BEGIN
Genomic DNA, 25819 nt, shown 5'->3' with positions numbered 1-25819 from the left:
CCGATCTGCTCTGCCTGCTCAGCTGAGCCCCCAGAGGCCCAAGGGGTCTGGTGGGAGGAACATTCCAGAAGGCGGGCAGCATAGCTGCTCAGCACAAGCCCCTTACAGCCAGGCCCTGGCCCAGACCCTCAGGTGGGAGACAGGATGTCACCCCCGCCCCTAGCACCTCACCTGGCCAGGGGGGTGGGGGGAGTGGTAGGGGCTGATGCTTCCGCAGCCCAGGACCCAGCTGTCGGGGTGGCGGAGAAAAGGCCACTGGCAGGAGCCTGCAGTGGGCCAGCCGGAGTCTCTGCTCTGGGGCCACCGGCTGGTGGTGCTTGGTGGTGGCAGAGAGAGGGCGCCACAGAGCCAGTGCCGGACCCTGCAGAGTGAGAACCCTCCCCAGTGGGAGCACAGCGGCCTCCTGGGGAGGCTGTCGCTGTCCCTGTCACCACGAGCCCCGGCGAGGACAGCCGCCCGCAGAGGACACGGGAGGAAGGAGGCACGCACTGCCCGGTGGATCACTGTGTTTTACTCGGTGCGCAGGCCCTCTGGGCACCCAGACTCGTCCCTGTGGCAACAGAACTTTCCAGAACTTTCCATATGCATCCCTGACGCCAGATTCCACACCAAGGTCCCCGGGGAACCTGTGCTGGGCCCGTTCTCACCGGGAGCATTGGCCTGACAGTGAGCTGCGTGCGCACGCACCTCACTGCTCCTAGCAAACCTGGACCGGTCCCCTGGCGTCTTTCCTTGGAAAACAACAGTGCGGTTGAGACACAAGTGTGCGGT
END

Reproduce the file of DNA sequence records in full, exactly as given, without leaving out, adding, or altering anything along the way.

Genomic DNA, 25819 nt, shown 5'->3' with positions numbered 1-25819 from the left:
CCGATCTGCTCTGCCTGCTCAGCTGAGCCCCCAGAGGCCCAAGGGGTCTGGTGGGAGGAACATTCCAGAAGGCGGGCAGCATAGCTGCTCAGCACAAGCCCCTTACAGCCAGGCCCTGGCCCAGACCCTCAGGTGGGAGACAGGATGTCACCCCCGCCCCTAGCACCTCACCTGGCCAGGGGGGTGGGGGGAGTGGTAGGGGCTGATGCTTCCGCAGCCCAGGACCCAGCTGTCGGGGTGGCGGAGAAAAGGCCACTGGCAGGAGCCTGCAGTGGGCCAGCCGGAGTCTCTGCTCTGGGGCCACCGGCTGGTGGTGCTTGGTGGTGGCAGAGAGAGGGCGCCACAGAGCCAGTGCCGGACCCTGCAGAGTGAGAACCCTCCCCAGTGGGAGCACAGCGGCCTCCTGGGGAGGCTGTCGCTGTCCCTGTCACCACGAGCCCCGGCGAGGACAGCCGCCCGCAGAGGACACGGGAGGAAGGAGGCACGCACTGCCCGGTGGATCACTGTGTTTTACTCGGTGCGCAGGCCCTCTGGGCACCCAGACTCGTCCCTGTGGCAACAGAACTTTCCAGAACTTTCCATATGCATCCCTGACGCCAGATTCCACACCAAGGTCCCCGGGGAACCTGTGCTGGGCCCGTTCTCACCGGGAGCATTGGCCTGACAGTGAGCTGCGTGCGCACGCACCTCACTGCTCCTAGCAAACCTGGACCGGTCCCCTGGCGTCTTTCCTTGGAAAACAACAGTGCGGTTGAGACACAAGTGTGCGGT